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  • Music festival

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    Music festival in Nickelsdorf, Austria, picturing both the main stage and the camping grounds on the farm behind A music festival is a community event oriented towards live performances of singing and instrument playing that is often presented with a theme such as musical genre (e.g., blues, folk, jazz, classical music), nationality, or locality of musicians, or holiday. Some festivals are focused on women’s music. They are commonly held outdoors, with tents or roofed temporary stages for the performers. Often music festivals host other attractions such as food and merchandise vending, dance, crafts, performance art, and social or cultural activities. At music festivals associated with charitable causes, there may be information about social or political issues. Many festivals are annual, or repeat at some other interval. Some, including many rock festivals, are held only once. Some festivals are organized as for-profit concerts and others are benefits for a specific charitable cause. Another type of music festival is the educative type, organized annually in local communities, regionally, or nationally, for the benefit of amateur musicians of all ages and grades of achievement.

  • Limp Bizkit

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    Limp Bizkit is an American rap rock band from Jacksonville, Florida. Their lineup consists of Fred Durst (lead vocals), Sam Rivers (bass, backing vocals), John Otto (drums, percussion), DJ Lethal (turntables), and Wes Borland (guitars, backing vocals). Their music is marked by Durst's angry vocal delivery and Borland's sonic experimentation. Borland's elaborate visual appearance, which includes face and body paint, masks and uniforms, also plays a large role in the band's live shows. The band has been nominated for three Grammy Awards, have sold 40 million records worldwide and won several other awards. Formed in 1994, Limp Bizkit became popular playing in the Jacksonville underground music scene in the late 1990s, and signed with Flip Records, a subsidiary of Interscope, which released their debut album, Three Dollar Bill, Y'all$ (1997). The band achieved mainstream success with their second and third studio albums, Significant Other (1999) and Chocolate Starfish and the Hot Dog Flavored Water (2000), although this success was marred by a series of controversies surrounding their performances at Woodstock '99 and the 2001 Big Day Out festival.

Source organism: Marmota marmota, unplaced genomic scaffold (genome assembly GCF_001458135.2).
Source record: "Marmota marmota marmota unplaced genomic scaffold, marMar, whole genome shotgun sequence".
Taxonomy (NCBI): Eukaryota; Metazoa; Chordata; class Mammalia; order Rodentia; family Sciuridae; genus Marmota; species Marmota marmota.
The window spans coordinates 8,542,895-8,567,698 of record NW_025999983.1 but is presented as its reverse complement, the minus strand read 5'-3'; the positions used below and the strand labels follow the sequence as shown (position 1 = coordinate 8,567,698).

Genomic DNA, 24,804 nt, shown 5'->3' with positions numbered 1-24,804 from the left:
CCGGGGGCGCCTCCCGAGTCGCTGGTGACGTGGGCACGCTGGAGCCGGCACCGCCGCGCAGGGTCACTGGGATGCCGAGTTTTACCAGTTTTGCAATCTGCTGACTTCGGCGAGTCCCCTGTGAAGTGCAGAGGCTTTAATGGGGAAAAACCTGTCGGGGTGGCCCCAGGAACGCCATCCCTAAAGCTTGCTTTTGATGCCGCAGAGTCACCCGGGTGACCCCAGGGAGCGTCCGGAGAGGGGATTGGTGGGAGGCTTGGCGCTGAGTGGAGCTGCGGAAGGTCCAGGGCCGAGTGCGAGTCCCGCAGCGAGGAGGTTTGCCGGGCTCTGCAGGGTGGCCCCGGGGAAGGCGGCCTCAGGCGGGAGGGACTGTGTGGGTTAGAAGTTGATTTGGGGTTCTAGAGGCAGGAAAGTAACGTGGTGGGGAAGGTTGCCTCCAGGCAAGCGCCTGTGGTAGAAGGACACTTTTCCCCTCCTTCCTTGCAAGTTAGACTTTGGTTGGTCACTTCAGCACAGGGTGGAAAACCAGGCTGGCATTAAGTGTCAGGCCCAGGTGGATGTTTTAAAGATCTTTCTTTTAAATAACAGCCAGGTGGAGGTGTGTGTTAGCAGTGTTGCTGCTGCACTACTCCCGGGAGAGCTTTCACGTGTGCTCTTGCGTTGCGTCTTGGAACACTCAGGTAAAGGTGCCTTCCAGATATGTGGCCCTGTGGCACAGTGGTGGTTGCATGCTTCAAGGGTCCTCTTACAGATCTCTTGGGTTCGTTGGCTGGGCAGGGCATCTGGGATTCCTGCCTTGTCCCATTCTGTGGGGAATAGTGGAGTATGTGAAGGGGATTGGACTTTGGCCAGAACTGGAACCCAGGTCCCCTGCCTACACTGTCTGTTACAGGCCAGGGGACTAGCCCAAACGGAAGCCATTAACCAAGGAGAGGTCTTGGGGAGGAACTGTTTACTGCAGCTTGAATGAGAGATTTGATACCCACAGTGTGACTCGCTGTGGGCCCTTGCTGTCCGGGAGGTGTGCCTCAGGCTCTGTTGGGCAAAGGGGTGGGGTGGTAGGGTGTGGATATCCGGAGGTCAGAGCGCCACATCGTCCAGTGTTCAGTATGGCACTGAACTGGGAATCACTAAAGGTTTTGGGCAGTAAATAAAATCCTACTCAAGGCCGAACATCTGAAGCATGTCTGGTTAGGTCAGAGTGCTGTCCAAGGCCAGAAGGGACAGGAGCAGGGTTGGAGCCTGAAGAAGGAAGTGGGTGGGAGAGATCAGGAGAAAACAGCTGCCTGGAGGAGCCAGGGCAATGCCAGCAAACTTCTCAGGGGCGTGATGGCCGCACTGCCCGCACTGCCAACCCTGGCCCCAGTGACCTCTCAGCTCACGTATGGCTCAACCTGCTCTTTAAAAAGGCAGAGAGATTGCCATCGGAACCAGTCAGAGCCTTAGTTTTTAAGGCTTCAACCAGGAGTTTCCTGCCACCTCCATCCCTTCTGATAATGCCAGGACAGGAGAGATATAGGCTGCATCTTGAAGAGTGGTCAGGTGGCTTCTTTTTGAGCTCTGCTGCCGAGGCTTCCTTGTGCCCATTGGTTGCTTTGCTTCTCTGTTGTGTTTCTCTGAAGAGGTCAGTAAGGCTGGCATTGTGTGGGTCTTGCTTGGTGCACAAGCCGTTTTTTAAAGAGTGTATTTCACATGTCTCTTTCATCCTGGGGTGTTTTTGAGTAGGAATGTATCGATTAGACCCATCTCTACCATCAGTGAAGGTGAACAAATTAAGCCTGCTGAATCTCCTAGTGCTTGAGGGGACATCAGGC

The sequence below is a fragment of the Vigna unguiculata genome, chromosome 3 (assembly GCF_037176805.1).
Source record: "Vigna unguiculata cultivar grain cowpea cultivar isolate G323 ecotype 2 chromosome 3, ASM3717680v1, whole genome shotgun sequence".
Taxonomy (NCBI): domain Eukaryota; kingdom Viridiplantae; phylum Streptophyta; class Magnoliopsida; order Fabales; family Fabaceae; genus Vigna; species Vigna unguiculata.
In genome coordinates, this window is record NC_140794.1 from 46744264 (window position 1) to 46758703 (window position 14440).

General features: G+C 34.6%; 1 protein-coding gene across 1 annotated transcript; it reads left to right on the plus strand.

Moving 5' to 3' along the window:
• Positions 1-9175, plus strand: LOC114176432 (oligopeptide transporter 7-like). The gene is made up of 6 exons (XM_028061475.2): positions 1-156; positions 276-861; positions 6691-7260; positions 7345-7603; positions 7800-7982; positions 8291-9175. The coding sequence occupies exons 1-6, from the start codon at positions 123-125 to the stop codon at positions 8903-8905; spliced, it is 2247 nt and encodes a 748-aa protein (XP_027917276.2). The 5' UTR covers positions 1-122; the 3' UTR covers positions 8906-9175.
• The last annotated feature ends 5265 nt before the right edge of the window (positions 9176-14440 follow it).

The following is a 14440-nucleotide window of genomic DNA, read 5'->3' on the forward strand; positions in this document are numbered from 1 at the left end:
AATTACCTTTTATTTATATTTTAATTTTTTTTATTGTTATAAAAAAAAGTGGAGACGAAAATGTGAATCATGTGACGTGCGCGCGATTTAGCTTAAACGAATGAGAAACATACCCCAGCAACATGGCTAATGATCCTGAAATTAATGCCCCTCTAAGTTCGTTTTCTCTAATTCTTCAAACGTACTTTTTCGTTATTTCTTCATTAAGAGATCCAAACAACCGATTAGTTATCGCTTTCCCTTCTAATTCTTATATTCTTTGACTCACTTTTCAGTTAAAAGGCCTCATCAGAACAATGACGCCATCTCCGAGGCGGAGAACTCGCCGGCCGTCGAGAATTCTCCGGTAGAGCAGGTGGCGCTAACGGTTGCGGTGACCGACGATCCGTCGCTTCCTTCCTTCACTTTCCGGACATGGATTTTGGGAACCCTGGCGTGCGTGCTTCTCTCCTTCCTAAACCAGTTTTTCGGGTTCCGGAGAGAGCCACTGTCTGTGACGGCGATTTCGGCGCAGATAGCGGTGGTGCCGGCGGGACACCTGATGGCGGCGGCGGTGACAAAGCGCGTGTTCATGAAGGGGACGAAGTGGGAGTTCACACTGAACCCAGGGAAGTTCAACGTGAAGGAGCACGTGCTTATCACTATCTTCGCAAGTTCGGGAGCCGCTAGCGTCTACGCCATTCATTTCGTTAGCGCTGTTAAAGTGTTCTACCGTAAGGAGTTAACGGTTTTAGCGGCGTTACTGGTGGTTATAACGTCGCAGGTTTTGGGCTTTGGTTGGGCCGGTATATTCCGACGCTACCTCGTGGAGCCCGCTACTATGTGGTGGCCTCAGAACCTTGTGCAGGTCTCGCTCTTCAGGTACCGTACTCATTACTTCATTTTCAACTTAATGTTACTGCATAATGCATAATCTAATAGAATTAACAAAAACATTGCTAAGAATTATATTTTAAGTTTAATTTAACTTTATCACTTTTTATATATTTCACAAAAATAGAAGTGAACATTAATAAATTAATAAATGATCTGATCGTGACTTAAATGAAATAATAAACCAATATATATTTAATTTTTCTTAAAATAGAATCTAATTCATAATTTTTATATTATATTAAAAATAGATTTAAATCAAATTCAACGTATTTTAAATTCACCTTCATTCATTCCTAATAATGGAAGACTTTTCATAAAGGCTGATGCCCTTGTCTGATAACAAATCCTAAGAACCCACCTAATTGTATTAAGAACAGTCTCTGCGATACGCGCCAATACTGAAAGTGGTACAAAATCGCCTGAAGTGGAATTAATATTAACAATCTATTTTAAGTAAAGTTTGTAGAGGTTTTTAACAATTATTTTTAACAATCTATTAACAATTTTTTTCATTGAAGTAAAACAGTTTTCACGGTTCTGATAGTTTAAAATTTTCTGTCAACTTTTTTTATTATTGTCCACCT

• Bob Dylan World Tour 1966

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    The Bob Dylan World Tour 1966 was a concert tour undertaken by American musician Bob Dylan, from February to May 1966. Dylan's 1966 World Tour was notable as the first tour--actually a continuation of his late 1965 U.S. tour--where Dylan employed an electric band backing him, following his "going electric" at the 1965 Newport Folk Festival. The musicians Dylan employed as his backing band were known as The Hawks; they subsequently became famous as The Band. The 1966 tour was filmed by director D. A. Pennebaker. Pennebaker's footage was edited by Dylan and Howard Alk to produce a little-seen film, Eat the Document, an anarchic account of the tour. Drummer Mickey Jones also filmed the tour with an 8mm home movie camera. Many of the 1966 tour concerts were recorded by Columbia Records. These recordings produced two official albums, the so-called "Royal Albert Hall" concert and in 2016, "The Real Royal Albert Hall Concert," as well as The 1966 Live Recordings, a 36 CD box set of every recorded concert from the 1966 tour. There are also many unofficial bootleg recordings of the tour. Dylan's 1966 Tour ended with his motorcycle accident late on Friday afternoon, July 29, 1966. Subsequent to Dylan's withdrawal to Woodstock, he refrained from undertaking a major tour until 1974.

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